Philadelphia Inquirer: Many women paved the way for Clinton
Hillary Clinton this week is expected to become the first woman to lead a major party's presidential ticket, but women have been angling for the honor for more than a century - even before the 19th Amendment secured their universal right to vote.
Belva Lockwood, the first female lawyer to practice before the U.S. Supreme Court, twice sought the presidency in the 1880s. And she wasn't the first; that honor belonged to Victoria Woodhull, an Ohio native who ran in 1872.
Many other women - including famed abolitionist and women's rights advocate Lucretia Mott of the Philadelphia area, ardent suffragist Alice Paul [Class of 1905] of Mount Laurel, and M. Carey Thomas, the former president of Bryn Mawr College who for a time led the National College Women's Equal Suffrage League - figured prominently in helping women achieve equal rights.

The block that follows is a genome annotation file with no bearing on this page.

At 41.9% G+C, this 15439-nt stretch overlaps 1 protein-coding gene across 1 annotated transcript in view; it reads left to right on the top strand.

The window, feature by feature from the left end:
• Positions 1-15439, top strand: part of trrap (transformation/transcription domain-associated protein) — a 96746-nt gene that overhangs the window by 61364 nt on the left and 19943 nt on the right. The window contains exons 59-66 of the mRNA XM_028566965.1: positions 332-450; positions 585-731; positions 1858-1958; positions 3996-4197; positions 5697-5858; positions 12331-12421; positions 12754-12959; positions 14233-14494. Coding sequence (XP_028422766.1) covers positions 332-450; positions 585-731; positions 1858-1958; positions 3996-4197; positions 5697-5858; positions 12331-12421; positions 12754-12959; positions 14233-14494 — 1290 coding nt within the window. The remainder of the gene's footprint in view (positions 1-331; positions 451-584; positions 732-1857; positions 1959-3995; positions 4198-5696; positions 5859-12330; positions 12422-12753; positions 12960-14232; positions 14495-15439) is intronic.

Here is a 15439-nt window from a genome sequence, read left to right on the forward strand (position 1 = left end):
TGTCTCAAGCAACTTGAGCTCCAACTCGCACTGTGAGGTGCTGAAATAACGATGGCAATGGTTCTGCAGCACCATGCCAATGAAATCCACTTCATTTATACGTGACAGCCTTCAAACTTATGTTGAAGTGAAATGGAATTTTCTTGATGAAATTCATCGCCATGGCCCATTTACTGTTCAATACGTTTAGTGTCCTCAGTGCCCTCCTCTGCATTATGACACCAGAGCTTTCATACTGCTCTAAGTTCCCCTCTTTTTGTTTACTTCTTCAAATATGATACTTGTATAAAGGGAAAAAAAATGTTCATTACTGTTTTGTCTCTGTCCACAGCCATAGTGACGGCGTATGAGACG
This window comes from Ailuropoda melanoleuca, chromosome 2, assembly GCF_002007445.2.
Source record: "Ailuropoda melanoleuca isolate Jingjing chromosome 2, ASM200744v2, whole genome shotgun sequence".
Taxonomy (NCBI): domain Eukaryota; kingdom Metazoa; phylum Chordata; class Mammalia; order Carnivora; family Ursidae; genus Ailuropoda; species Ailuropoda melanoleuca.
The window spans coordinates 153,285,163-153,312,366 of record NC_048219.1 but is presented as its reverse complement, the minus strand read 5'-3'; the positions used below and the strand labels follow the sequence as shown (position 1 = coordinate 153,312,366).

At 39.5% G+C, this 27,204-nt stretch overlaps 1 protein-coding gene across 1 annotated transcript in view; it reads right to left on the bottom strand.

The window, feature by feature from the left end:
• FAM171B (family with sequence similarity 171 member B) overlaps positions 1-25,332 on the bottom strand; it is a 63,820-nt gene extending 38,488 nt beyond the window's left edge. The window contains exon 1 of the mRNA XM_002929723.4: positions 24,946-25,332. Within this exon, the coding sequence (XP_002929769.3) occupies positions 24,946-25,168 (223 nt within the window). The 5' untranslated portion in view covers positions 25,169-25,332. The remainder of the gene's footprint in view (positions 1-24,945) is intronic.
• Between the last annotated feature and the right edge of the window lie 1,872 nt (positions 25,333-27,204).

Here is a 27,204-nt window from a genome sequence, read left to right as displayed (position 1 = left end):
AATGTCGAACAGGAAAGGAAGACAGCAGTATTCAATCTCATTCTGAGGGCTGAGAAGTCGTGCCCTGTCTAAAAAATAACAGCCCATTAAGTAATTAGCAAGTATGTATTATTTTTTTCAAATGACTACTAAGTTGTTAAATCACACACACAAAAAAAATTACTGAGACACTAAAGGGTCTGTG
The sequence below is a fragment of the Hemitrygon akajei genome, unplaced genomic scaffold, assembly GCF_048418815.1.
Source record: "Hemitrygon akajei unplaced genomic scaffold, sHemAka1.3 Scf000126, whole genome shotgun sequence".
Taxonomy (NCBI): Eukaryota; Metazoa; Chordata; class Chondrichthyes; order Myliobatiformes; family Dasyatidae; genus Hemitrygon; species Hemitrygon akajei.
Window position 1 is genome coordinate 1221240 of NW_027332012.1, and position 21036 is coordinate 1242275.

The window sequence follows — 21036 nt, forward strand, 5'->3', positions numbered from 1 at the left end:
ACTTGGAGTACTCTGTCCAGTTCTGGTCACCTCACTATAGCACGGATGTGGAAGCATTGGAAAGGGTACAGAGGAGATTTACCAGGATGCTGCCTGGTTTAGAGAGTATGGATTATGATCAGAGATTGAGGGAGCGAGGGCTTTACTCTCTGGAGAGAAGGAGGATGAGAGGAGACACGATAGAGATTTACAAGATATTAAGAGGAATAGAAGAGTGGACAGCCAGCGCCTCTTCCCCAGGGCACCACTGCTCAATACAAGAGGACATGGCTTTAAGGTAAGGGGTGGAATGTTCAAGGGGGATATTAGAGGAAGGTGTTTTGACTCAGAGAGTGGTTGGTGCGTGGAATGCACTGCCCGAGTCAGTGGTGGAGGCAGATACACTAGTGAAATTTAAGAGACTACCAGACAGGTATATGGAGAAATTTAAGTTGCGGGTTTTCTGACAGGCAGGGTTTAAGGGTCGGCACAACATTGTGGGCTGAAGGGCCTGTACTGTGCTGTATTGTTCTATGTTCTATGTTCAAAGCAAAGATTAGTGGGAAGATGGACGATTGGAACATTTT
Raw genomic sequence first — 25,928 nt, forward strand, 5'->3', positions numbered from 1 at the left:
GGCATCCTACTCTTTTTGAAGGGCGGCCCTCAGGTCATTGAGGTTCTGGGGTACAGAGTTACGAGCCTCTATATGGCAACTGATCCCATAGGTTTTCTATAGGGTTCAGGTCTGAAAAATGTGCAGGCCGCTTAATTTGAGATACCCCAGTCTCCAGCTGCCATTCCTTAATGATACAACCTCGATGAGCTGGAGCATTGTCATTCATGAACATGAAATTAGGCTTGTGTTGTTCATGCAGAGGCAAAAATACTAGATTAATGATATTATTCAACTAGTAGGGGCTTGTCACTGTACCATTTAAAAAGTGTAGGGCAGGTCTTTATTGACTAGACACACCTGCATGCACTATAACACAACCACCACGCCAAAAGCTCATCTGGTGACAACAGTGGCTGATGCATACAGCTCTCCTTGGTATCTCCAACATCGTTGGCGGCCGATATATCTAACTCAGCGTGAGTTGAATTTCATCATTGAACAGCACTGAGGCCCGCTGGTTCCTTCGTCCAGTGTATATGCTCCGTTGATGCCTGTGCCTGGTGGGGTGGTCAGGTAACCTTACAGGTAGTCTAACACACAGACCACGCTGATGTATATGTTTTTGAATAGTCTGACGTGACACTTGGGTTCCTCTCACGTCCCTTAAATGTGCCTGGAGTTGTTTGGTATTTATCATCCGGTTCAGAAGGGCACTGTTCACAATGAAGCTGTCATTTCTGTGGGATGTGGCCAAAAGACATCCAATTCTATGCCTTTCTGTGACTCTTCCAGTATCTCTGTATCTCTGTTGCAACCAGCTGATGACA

The Inquirer asks, “What would Lockwood and these other pioneering women have thought about Hillary Clinton ascending to the presidency?”
Swarthmore's collection includes correspondence between Lockwood and her nephew, pamphlets created during her presidential run, and photographs. Lockwood, a native of Upstate New York, first ran for president in 1884, drawing fewer than 5,000 votes, and again in 1888.
It was the Lockwood collection that brought Chmielewski and researcher Jill Norgren together for a project that sought to trace U.S. women who ran for local, state, and national offices before the 19th Amendment passed.
"We thought there would be less than 100," Chmielewski said.
Not even close.
The project - Her Hat Was in the Ring - has uncovered 3,327 women who ran in 4,572 campaigns. And Chmielewski believes there are a couple of thousand more they haven't found yet.
The website includes short bios of the women, like Olive Rose, the first woman they could find who was elected to an office. She became register of deeds in Lincoln County, Maine, in 1853, beating her opponent, 73-4. That's even though she herself did not have the right to vote.
"Even most historians, most women historians, don't know about these women," Chmielewski said.
Read the full article at the Philadelphia Inquirer.